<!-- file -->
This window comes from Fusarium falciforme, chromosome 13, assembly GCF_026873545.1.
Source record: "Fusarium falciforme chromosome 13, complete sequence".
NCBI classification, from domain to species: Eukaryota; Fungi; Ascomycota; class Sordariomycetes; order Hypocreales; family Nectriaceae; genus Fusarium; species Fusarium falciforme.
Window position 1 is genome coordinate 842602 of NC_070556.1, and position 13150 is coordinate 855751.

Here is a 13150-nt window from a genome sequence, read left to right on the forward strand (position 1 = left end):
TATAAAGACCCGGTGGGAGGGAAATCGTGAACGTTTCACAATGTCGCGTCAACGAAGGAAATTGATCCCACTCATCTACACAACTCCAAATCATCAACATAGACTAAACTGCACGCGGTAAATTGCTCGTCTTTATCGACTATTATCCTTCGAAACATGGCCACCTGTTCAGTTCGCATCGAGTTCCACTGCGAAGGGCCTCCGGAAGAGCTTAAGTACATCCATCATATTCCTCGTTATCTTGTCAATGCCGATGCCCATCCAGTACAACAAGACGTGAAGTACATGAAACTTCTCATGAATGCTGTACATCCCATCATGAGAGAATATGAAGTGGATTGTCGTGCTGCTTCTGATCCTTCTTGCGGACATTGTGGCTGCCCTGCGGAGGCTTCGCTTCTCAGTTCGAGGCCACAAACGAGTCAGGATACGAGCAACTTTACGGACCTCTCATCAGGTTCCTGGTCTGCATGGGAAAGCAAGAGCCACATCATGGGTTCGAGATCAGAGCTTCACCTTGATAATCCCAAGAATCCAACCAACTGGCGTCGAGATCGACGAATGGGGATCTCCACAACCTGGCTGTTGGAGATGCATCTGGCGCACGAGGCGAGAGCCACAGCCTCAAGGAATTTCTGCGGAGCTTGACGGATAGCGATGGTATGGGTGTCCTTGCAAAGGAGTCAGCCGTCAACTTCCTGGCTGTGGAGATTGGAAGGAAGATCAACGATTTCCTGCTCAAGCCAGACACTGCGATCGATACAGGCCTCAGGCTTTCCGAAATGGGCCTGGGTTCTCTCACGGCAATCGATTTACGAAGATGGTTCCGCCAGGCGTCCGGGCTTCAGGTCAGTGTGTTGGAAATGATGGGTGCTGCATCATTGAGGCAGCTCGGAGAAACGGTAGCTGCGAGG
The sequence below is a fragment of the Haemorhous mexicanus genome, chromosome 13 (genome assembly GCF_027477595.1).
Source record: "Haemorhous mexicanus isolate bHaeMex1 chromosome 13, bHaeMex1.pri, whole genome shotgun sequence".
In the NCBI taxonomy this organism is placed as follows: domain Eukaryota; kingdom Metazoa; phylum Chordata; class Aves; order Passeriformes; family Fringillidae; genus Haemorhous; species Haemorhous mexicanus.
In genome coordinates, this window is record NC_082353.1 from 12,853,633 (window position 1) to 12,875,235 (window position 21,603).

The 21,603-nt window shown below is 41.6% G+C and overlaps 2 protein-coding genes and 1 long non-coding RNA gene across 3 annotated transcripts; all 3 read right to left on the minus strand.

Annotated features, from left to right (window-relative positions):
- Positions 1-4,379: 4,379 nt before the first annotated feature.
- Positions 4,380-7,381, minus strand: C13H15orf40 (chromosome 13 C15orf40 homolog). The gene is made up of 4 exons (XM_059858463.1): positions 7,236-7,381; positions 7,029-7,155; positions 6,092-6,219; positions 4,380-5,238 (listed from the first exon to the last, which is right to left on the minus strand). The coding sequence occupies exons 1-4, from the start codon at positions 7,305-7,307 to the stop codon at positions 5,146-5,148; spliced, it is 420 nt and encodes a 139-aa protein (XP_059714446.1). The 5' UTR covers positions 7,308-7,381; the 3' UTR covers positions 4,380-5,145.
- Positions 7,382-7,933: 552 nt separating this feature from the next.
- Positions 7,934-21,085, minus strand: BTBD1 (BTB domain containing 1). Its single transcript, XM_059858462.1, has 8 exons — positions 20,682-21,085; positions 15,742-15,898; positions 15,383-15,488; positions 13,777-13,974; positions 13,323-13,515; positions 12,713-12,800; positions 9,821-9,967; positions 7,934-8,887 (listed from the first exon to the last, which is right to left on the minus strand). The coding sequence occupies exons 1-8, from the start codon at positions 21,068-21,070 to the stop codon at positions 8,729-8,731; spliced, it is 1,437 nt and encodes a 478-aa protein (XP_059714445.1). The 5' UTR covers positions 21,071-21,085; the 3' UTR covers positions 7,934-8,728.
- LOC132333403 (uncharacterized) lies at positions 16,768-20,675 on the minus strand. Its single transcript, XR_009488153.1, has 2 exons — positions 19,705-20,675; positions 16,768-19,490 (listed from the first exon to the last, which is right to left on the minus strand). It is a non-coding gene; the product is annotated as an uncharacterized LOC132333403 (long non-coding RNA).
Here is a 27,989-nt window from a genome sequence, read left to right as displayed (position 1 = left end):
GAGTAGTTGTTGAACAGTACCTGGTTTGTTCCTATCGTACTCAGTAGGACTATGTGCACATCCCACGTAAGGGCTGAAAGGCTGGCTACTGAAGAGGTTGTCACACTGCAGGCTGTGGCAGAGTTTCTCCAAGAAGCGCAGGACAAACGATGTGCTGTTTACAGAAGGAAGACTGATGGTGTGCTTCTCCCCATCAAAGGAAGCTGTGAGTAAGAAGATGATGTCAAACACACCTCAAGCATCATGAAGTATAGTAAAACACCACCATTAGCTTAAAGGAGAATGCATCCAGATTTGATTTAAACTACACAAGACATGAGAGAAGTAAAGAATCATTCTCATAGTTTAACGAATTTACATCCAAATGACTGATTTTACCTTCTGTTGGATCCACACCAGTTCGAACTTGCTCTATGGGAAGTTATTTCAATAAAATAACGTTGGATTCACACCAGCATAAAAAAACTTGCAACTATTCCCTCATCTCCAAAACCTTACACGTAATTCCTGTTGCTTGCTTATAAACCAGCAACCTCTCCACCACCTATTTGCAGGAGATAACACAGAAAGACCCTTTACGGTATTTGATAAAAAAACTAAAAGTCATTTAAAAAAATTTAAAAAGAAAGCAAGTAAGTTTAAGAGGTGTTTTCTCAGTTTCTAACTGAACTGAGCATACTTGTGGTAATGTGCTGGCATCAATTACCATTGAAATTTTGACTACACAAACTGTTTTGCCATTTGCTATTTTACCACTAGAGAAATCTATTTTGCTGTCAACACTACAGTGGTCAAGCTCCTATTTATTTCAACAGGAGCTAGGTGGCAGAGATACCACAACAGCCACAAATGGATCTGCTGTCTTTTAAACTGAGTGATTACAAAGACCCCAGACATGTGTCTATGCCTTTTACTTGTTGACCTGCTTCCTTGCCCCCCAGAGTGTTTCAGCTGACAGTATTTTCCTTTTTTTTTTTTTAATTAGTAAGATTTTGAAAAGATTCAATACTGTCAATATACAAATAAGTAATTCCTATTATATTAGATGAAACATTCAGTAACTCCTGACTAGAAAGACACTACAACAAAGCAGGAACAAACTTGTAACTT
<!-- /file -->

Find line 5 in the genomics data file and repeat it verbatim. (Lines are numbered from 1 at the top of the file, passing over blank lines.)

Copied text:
Here is a 13150-nt window from a genome sequence, read left to right on the forward strand (position 1 = left end):